Dara Wheeler – division chief for research, innovation, and system innovation for the California Department of Transportation said her agency has issued two contracts involving AI; one focused on improving safety for vulnerable road users or VRUs and the other for improving traffic mobility.

“We’re looking at AI to facilitate the anticipation of high risk areas and the generation of a roster of empirically validated safety measures to mitigate the potential for accidents,” she explained. “This was an opportunity to bring in a new tool to get new data sets when it comes to VRU safety and traffic mobility. Both of these use cases are now under contract and are being tested right now for six months. Because of the confidential nature of process, we will not know the results until September this year.”

Kristina Miller, AI and automation branch manager for the Texas Department of Transportation, discussed what she called the “democratization” of AI technology.

“What do I mean? It is about making the capabilities of those [AI] tools and technologies available to everyone, regardless of their skill level and knowledge of AI,” she explained. “There’s a lot that of responsibility entailed in doing that, so, within democratization, how will you accept those risks? How will you apply governance in your enterprise wide AI tools, while also trusting your workforce to be users and customize those AI tools that fit their needs? There’s a lot that goes into that.”

Miller believes one approach is by offering broad AI training and upskilling to the state DOT workforce.

“We developed a community of practice for our workforce, making them aware of where we’re going from a governance perspective and also from an operational perspective,” she said. “Also, we didn’t create a brand new governing body or governance framework. We applied AI considerations and risks to our existing frameworks.”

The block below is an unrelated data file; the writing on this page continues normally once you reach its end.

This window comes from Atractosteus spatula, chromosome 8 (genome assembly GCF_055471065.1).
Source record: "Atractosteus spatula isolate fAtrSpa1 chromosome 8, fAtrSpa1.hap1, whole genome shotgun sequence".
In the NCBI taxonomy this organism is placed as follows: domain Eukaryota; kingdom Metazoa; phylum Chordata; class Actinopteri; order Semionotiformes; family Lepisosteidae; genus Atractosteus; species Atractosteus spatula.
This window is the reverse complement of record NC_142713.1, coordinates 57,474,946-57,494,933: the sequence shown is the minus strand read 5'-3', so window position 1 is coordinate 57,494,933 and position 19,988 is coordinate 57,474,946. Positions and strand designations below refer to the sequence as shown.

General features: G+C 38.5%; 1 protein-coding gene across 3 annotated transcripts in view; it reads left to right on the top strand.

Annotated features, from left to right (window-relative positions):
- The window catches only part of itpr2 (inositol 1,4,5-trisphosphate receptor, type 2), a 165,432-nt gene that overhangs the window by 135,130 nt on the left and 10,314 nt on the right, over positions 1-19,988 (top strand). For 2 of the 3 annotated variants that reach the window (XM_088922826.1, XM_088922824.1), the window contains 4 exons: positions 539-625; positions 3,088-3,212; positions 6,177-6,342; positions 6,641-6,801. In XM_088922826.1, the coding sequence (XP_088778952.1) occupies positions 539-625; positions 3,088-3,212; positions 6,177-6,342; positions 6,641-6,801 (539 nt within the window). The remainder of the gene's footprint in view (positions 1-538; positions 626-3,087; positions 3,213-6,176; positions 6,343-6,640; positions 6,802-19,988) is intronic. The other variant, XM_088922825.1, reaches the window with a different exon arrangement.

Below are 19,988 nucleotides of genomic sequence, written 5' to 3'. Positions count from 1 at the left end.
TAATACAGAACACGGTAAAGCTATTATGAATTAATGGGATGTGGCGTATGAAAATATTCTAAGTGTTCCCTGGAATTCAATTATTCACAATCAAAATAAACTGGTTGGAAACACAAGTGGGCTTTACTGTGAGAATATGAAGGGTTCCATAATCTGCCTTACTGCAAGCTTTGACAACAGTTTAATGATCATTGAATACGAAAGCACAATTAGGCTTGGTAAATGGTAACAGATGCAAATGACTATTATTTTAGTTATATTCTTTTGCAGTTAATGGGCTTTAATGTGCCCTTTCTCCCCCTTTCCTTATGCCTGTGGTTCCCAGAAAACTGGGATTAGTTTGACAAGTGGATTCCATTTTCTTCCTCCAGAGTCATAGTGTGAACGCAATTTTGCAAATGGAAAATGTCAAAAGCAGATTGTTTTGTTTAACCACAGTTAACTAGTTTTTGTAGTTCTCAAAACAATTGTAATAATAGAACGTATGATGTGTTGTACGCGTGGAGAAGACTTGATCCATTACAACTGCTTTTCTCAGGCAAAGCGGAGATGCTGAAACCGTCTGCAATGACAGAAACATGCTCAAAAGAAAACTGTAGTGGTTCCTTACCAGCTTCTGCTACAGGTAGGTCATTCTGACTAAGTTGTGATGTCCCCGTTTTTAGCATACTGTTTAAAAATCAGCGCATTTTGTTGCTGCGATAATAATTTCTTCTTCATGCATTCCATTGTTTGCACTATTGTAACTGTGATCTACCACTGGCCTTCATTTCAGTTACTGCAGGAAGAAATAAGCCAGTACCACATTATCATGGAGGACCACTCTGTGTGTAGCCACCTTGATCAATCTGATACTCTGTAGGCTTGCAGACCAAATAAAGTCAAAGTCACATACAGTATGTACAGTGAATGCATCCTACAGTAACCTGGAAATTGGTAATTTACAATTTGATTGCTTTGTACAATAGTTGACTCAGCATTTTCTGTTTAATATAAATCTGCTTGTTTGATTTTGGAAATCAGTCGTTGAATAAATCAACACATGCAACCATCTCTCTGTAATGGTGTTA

At the root of that and other AI-related issues, contends David Noyce – executive associate dean for the College of Engineering at the University of Wisconsin-Madison – is a single word: Trust.

“So trust is a field of science. I have a colleague at the University of Wisconsin who’s built a career on studying trust, such as trust and technology, trust and information, and so forth. And it’s extremely important,” he explained.

“So one of the things we must talk about is how do we build that trust? How do we get people comfortable with using AI? This is where partnerships between state DOTs and academic researchers comes in,” he said. “I know this sounds like a selfless plug. But it’s never been more important to have a state DOT-research university partnership as we move forward.”

That’s because Noyce stressed that the development in AI is happening rapidly and it is the job of academic researchers to help advance and develop that technology so state DOTs can use it to improve things such as traffic safety, workforce safety, etc.

“There’s many challenges that go along with it, such as cost,” Noyce noted. “So it’s about using AI in a way that’s beneficial, but in a way that’s also in a usable and correct format for you as a state DOT to move forward with.”